Paul Chryst has been a hot head-coaching candidate for a couple of years, and he finally got his well-deserved chance at Pittsburgh. It's a good job but not the easiest of situations in which to prove himself.
Any school that was looking for a successful coordinator couldn't have done much better than Chryst. His Wisconsin offenses have been some of the most productive in the nation during his six years calling plays for the Badgers. Chryst oversaw an attack that has averaged 39.3 points per game the past three years. He might have done his finest work this season, incorporating quarterback Russell Wilson into the fold this past summer and blending Wilson's talents perfectly with the running game, as Wisconsin averaged nearly 45 points per game and made its second straight Rose Bowl.
Chryst has been a candidate at several schools the past two years and probably would have gotten a head-coaching job earlier if not for his low-key personality. He interviewed at Pitt in January but did not impress the selection committee, who instead went with the more energetic -- and, it turns out, completely phony -- personality of Todd Graham.
Chryst obviously learned from those experiences and did better this time in the interview process. He's still not a guy who loves the limelight, and the public demands of the job, from meeting the media to glad-handing boosters and speaking on the rubber-chicken circuit, will be things he'll have to work on and develop over time. How his personality will work in recruits' homes as the man representing the university also remains to be seen.
But from a pure X's and O's standpoint, few coaches are better. Chryst's offense isn't a gimmicky spread, either. It's based on the power running game with the ability to adapt to defensive game plans. I think his philosophy will go over big in blue-collar Steel City, which knows a little something about smashmouth football.
I covered Pitt as the Big East blogger and know it can be a great job with the right leadership. Although fans there can be a bit fickle, they also haven't been given a consistent winner in decades. The facilities, which the team shares with the Pittsburgh Steelers, are top-notch, and there is plenty of high school talent to be mined in western Pennsylvania. Dave Wannstedt had the program on the verge of doing some great things, getting the Panthers to within a last-minute touchdown of winning the Big East in 2009, but he could never quite push the ball across the goal line.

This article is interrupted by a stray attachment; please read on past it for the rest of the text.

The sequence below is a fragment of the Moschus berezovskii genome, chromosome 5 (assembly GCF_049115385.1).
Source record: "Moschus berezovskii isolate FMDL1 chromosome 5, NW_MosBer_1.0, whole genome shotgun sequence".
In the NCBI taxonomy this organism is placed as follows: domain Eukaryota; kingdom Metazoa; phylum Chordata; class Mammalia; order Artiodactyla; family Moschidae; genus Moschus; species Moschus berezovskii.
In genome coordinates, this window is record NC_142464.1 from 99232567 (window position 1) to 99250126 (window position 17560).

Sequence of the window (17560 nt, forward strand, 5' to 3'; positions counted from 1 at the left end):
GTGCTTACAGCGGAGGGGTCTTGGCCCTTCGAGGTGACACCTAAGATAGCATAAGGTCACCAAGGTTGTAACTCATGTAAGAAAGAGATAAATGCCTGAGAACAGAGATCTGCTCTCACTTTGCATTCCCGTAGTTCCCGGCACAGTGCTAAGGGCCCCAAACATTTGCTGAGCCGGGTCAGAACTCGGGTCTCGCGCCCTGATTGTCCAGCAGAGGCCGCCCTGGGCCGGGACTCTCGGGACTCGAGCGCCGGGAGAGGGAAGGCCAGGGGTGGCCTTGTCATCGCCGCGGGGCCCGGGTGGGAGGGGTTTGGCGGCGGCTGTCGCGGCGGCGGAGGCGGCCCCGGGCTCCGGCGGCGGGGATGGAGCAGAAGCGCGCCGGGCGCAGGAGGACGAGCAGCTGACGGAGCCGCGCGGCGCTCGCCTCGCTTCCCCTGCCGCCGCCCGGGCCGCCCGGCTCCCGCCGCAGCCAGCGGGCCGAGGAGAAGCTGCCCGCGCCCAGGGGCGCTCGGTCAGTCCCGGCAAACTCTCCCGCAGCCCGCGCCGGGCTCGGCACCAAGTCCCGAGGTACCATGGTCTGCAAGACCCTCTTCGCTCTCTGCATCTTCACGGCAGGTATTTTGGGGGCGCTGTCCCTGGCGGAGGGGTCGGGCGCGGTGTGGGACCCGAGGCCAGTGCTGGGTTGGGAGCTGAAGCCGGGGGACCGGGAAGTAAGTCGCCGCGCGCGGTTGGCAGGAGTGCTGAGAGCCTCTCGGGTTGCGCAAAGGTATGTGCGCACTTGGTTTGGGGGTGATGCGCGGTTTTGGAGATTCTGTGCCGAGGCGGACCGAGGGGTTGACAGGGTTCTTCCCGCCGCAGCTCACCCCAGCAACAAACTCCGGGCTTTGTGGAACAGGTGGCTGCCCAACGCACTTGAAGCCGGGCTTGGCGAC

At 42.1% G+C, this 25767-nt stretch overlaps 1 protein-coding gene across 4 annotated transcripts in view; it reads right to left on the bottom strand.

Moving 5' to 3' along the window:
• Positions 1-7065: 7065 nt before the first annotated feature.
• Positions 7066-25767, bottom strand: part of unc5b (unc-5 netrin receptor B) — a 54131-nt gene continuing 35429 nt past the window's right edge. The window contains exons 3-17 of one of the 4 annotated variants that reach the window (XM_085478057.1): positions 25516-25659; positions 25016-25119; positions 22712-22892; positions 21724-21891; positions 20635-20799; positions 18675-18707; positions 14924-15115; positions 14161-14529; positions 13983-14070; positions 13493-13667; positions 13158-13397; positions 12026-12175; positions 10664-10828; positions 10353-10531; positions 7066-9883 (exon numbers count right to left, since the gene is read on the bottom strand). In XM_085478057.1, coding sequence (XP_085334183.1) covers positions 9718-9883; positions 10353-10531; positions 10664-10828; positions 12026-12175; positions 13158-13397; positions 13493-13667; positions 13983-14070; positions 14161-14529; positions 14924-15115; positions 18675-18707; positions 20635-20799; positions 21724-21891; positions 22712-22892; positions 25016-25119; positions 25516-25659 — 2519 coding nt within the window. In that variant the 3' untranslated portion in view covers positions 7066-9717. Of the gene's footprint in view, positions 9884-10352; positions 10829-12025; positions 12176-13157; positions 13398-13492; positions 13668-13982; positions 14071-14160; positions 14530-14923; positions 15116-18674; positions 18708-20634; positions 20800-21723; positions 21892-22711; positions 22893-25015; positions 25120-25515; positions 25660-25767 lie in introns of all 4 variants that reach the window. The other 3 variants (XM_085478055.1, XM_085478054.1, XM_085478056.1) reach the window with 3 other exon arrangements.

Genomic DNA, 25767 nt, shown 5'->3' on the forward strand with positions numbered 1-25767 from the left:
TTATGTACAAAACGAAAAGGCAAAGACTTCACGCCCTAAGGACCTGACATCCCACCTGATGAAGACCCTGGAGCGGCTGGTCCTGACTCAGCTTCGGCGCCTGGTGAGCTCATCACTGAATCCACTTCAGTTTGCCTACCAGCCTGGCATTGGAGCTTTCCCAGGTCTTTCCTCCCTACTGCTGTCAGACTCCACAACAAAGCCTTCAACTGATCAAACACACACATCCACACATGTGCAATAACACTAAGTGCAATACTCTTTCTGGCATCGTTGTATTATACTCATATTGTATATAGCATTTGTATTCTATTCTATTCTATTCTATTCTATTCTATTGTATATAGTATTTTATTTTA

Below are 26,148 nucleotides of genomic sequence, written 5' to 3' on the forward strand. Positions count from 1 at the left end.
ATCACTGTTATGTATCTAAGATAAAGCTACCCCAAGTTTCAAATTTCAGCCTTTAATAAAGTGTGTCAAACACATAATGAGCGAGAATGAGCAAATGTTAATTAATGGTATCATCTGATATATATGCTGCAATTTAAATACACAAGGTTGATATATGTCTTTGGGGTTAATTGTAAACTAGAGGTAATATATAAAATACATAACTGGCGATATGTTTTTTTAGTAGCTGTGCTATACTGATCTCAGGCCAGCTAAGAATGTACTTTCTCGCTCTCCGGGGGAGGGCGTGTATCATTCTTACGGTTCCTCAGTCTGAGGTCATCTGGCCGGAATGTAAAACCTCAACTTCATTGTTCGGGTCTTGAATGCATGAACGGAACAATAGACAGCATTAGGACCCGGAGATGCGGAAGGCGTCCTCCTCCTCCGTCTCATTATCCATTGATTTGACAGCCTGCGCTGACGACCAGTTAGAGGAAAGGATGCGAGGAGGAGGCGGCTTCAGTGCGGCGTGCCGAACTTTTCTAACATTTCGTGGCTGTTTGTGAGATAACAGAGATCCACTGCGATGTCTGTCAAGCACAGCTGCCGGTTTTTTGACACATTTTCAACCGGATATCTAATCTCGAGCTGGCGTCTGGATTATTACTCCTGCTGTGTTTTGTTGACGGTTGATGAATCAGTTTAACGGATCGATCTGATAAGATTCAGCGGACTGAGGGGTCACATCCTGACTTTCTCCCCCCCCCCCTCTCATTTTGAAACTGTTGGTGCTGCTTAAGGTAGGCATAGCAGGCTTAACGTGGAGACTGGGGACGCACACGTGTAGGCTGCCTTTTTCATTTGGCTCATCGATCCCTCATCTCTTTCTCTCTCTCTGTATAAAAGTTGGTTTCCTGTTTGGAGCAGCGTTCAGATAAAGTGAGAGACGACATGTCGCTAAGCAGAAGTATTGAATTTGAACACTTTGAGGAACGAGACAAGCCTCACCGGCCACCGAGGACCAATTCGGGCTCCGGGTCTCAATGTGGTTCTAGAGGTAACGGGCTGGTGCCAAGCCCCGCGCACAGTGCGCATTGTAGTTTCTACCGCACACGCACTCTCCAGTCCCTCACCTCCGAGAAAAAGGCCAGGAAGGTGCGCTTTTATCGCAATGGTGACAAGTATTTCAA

Pitt would have been better off keeping Wannstedt than entering into a disastrous chain of events that started last December when it replaced Wannstedt with Mike Haywood, only to fire him a couple of weeks later after Haywood was charged in a domestic assault issue. Then Graham came in preaching loyalty before showing he was loyal only to himself. Chryst will have to win over a team that probably isn't too eager to trust any head coach, and Pitt's head-coaching foibles and changing styles have badly damaged recruiting.
In time, though, Chryst should be a good fit for that program and doesn't seem like someone who'll jump to the next job at his first chance. It will be interesting to see whether Chryst brings any Wisconsin assistants along with him. Surely, Bret Bielema will want to hold on to offensive line coach Bob Bostad, who simply keeps churning out All-Americans up front. Where will Bielema turn for his next offensive coordinator, and will the Badgers be able to keep up their impressive performance on that side of the ball?
We know this: Wisconsin is becoming a place where assistants turn into head coaches. Bielema did it himself while succeeding Barry Alvarez. Defensive coordinator Dave Doeren got the Northern Illinois job last year and led the Huskies to a bowl game. And now Chryst.
Chryst will stay on to coach in the Rose Bowl, just as Doeren did a year ago. Wisconsin fans ought to appreciate him for one last game.